The history of shaving, and of razor blade design itself, is a fascinating examination of both how unwanted hair was removed and how grooming trends have changed over the centuries. Even the earliest cave dwellers found themselves with the need to shave, since unwanted hair could become matted and frozen, infested with lice, or just too hot.
But what do you do when the safety razor, the electric razor, and the Mach 3 are millennia away from being invented? Use what you've got, of course! Whether we were using clam shells, shark teeth, pumice stones, or sharpened rocks, humans have always found ways to shear unwanted body hair.
Grooming standards, hygienic practices, and hair fashions have changed wildly throughout history, from the completely bald Egyptians to the flowing beards of Greek philosophers. And inventors have kept finding ways to trim hair, moving from the earliest bronze razors to iron and steel, then to disposable blades, and finally to electric razors.
This list is a rundown of the things humans have used to shave over the eons. Here are some of the earliest pre-razor shaving tools, along with notable razors throughout history, from Alexander the Great's novacila to the newest seven-bladed shaving behemoth.
It’s believed that our ancestors were finding ways to remove hair as far back as 100,000 years ago. Cave paintings suggest early humans held two seashells together to make a crude pair of tweezers. So were prehistoric people into fashion? Tweezing with seashells was probably more practical than fashionable, since less hair meant a lower risk of developing lice, as well as an easier time keeping cool in hot climates and avoiding freezing whiskers in the cold.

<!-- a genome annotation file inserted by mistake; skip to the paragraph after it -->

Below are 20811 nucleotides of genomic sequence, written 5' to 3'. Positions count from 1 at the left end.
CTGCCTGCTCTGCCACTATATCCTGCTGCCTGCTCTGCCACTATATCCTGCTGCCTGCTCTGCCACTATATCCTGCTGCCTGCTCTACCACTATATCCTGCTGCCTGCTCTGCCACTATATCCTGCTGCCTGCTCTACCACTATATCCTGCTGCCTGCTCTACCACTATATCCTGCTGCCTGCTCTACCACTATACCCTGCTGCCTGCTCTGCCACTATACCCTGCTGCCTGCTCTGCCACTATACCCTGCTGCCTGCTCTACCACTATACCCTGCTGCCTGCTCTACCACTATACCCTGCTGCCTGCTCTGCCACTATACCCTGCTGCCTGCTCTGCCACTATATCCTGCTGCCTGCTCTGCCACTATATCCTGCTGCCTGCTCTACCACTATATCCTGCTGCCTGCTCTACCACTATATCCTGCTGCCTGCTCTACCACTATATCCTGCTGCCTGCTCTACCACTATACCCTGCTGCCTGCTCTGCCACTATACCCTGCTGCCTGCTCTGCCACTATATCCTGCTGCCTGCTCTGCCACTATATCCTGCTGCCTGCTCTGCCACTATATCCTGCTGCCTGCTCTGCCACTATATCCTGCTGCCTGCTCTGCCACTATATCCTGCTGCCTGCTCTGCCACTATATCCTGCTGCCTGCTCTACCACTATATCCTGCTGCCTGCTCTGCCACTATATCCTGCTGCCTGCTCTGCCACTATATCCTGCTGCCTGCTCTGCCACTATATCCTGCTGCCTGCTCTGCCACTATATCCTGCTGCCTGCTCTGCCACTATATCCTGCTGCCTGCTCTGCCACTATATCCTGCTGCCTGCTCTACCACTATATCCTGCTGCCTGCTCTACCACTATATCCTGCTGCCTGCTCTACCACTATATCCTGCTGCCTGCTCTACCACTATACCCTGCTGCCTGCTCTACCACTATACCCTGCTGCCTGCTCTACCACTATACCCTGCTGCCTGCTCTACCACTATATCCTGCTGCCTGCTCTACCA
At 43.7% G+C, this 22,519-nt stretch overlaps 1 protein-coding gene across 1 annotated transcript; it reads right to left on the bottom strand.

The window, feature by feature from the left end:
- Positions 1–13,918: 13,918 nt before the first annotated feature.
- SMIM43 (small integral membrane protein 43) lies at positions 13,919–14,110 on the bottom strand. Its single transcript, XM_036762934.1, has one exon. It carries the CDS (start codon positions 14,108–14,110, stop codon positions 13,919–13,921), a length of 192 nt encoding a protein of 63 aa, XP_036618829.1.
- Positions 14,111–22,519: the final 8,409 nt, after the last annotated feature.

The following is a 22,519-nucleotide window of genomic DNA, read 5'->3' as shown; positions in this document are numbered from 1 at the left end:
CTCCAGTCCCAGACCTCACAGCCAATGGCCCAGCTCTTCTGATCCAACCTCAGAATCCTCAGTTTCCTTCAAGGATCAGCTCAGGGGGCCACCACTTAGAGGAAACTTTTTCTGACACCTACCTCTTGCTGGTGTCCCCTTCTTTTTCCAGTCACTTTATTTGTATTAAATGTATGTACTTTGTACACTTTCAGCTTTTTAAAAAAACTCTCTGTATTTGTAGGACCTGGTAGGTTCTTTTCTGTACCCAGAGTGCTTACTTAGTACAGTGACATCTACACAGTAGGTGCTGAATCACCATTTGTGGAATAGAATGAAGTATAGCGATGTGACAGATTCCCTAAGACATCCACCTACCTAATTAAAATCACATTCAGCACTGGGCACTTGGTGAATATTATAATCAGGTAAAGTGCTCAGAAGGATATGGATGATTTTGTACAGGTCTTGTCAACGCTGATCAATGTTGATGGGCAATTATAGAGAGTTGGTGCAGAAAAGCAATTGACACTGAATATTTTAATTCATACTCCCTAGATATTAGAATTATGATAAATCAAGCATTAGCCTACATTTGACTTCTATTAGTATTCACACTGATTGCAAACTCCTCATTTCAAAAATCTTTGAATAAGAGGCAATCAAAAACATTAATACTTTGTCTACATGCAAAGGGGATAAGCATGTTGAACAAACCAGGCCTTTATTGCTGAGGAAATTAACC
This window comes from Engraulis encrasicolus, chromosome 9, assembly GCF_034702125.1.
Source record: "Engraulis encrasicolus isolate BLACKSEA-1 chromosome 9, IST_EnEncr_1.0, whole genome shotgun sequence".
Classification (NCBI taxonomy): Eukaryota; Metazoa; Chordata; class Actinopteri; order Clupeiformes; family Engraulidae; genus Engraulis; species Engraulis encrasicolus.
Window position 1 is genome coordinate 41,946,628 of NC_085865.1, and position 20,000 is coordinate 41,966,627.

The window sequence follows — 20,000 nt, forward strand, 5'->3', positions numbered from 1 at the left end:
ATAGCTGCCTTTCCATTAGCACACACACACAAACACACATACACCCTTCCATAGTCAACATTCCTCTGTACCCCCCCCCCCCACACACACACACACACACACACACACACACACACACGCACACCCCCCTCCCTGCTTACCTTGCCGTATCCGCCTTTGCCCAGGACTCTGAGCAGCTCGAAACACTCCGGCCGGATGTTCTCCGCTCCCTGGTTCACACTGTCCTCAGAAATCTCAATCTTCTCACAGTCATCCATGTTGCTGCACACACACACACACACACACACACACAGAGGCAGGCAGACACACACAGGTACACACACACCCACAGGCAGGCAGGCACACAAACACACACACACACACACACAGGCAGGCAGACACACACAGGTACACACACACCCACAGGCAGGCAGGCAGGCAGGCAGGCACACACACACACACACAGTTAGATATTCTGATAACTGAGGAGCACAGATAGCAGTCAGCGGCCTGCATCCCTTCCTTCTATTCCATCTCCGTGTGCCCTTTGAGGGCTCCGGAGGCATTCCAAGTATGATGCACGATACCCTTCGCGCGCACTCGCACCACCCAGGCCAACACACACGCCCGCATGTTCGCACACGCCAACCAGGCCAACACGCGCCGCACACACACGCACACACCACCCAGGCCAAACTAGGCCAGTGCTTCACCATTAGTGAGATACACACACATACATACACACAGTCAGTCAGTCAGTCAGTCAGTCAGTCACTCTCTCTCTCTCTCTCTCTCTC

Way back in 30,000 BCE people were shaving with rudimentary blades made of flint. That's not all, either, because these same blades could be used to slice decorative designs into skin. Add a little primitive dye to those cuts and you've got prehistoric tattoos to go with your shaved face.
Cave paintings demonstrate how ancient people would use sharpened shark teeth to scrape hair off. This was probably incredibly painful, but represents a pretty creative solution to a tonsorial challenge.
If you happened to have lived in an area that used to harbor ancient volcanoes, you could shave with obsidian flakes. Obsidian is one of the hardest substances in the world and was used by everyone from ancient Britons to 15th-century Aztecs.